How Santo Entierro unites Albay families in Good Friday procession

ALBAY, Philippines – Crowds started to flock to the town's park past 5 pm. Many were families with vacationing relatives. A few were with friends.

Vendors went out of their way to sell candles to adults. The kids were conditioned to behave because Jesus rewards the good, if not promised of an ornate sight later. 

Outside the St Lawrence the Martyr Church in Tiwi, Albay, pasos (images) had started to arrive one by one. Male devotees carried their floral-decorated carrozas (carriages) with the pasos cloaked in glimmering clothes, and stopped at their designated space. 

Inside the church, there was a mass of the Passion of Christ with veneration of the cross which according to the priest, is more important than the activity it preceded: the funeral procession of the deceased Christ. 

But the crowd of Catholic faithful outside only grew thicker, patiently waiting for the procession to start. 

The family devotee

Among them was the family of Rey, whom I first spotted wiping on the image of Santo Entierro (Image of the Holy Burial of Jesus) with towels handed out to him.

He went down the ground after and headed to a store at the carroza's back for a cigarette. 

While he smoked, he said that good health and long life are part of his ultimate prayer to Santo Entierro.  He had been a devotee since he was a lad. Then he pointed to his family – two children in their 20s and his wife – beside the carroza

Later we joined them, and like other groups outside the church, waited until dusk when the procession finally started under the magnificent full moon. 

Arlene, the mother, beamed with excitement when the now brightly lit carrozas had started moving.  One, two – 5 pasos had moved before us and we're counting. Santo Entierro was second to the last in line.  

Our waiting moments were filled with Arlene excusing herself to take a seat nearby; her husband joining the all-male devotees that would assist in moving the carroza; and with me and Shane (the daughter) talking about their devotion. 

Shane said that for her, Santo Entierro represents Jesus taking responsibility for our sins and as a result saved us.

“While making mistakes is part of our being human, we should not lose hope,” she added. 

After almost 30 minutes, we were still waiting on the same ground. Arlene had gone back beside us.

“The entire routine could make one hungry, especially if you came here early,” she said. 

Yet her expression was not of someone complaining, but of embracing the difficulties as part of their devotion.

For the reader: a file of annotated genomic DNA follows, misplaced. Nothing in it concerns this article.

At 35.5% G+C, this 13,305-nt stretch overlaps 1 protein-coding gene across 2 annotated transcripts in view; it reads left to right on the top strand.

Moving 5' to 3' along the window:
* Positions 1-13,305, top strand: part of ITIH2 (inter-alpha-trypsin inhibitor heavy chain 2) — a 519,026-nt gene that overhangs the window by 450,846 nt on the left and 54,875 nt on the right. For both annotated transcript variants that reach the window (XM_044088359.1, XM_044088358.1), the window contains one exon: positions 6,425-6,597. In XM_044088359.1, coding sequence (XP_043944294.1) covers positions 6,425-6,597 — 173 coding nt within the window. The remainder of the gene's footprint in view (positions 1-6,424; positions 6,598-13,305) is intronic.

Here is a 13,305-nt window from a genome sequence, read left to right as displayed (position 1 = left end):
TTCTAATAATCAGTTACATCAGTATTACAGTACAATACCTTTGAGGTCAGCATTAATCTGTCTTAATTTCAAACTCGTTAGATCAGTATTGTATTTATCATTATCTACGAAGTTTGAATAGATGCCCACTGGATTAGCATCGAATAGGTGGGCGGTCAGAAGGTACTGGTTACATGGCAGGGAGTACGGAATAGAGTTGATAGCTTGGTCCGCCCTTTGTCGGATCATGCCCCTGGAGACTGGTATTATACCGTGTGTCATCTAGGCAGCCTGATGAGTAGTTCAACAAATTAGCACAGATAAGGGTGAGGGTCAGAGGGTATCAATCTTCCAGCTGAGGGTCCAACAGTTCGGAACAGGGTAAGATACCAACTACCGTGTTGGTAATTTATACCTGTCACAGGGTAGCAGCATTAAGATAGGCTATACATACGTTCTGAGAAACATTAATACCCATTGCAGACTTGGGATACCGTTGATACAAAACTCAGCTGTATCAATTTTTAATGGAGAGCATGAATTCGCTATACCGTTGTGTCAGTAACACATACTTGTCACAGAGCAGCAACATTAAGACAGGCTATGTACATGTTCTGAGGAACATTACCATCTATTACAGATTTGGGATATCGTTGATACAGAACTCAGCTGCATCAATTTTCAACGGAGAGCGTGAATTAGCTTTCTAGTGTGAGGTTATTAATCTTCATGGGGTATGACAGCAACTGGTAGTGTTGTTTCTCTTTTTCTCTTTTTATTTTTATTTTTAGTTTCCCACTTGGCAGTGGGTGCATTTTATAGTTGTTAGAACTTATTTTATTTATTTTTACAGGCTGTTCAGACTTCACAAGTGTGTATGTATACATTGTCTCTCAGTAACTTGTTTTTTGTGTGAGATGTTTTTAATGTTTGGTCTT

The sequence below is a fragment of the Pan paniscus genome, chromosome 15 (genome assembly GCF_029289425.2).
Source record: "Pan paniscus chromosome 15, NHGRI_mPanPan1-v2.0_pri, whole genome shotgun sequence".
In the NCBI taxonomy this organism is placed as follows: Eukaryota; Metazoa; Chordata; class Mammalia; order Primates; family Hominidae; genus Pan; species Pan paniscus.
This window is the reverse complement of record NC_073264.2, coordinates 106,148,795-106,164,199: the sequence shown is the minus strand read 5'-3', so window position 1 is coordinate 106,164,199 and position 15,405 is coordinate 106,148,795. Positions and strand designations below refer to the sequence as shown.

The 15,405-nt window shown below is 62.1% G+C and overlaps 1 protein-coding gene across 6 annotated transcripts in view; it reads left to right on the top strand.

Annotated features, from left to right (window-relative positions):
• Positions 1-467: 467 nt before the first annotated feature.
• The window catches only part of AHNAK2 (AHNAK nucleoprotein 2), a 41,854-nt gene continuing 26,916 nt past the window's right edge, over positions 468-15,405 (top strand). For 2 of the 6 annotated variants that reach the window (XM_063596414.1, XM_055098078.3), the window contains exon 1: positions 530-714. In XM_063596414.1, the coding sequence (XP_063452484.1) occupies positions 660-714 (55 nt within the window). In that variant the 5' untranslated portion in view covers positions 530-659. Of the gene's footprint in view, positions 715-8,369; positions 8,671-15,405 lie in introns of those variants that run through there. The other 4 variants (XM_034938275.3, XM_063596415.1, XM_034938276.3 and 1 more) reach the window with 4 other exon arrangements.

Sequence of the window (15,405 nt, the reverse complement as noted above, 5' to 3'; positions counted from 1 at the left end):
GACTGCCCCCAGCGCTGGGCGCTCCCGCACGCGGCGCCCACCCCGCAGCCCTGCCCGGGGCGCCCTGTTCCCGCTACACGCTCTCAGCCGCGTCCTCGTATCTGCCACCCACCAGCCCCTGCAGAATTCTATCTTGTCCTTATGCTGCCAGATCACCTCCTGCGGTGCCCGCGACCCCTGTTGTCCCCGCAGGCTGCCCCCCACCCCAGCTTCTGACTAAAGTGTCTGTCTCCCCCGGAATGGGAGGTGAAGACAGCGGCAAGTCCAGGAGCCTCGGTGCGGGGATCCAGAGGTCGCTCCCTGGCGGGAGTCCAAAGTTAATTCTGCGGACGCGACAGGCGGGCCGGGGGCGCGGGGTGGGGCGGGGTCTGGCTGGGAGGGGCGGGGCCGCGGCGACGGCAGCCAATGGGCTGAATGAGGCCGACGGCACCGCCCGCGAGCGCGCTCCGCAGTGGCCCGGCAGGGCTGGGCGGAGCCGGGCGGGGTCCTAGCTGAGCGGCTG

Shane and her brother were patient too for our turn to join the procession came. 

The procession

Every paso stopped briefly in front of the church for the reading of its description. 

The significance of this image is the testimony that Jesus indeed died.

“The burial of Jesus, therefore, is a matter of supreme importance — intricately related to both the Savior’s death and his resurrection. And it should not be passed over lightly,” said Wayne Jackson, writer for a Catholic website.  

Moreover, he said that Christianity is based upon a buried and resurrected Lord which makes it unique from other religions.

The paso is owned by Claudio family. Hilda, its third generation owner, said there was a time she wanted to let go of the responsibility.  But she would have a dream where she saw the image crying as if telling her to hold on. This she told me in between sobs. 

SANTO ENTIERRO. The significance of this image is the testimony that Jesus indeed died. Photo by Mavic Conde

SANTO ENTIERRO. The significance of this image is the testimony that Jesus indeed died.

Photo by Mavic Conde

“Now, locals would come here telling me they're healed of their ailments. But I don’t say anything,” she said.

After the description reading, we continued walking. The followers increased upon reaching the main road, as more groups and individuals joined. Among them was Shane's boyfriend, so I was left with Arlene, as the couple walked with joined hands. 

By the time we reached the front of municipal building, we could no longer see the carroza.  Then past a hospital, all the way through a coastal barangay, then off to the main road.

Arlene’s son would occasionally look back for his sibling and mother, as if taking the lead while ensuring that his family was within his sight.

When they were way ahead of us, I asked her if we should run after them.

“Let's keep our pace,” she said.

“After all, this is a procession not a race,” she added.

“You're right,” I told her. 

A few minutes more of walking, Shane appeared in front us. 

Their expressions were priceless, making me realize how little things really matter.

By the time we reached the road's corner to the church, I was feeling refreshed. 

The family was all smiles too as they were "reunited" with their father holding a flower from the carroza. –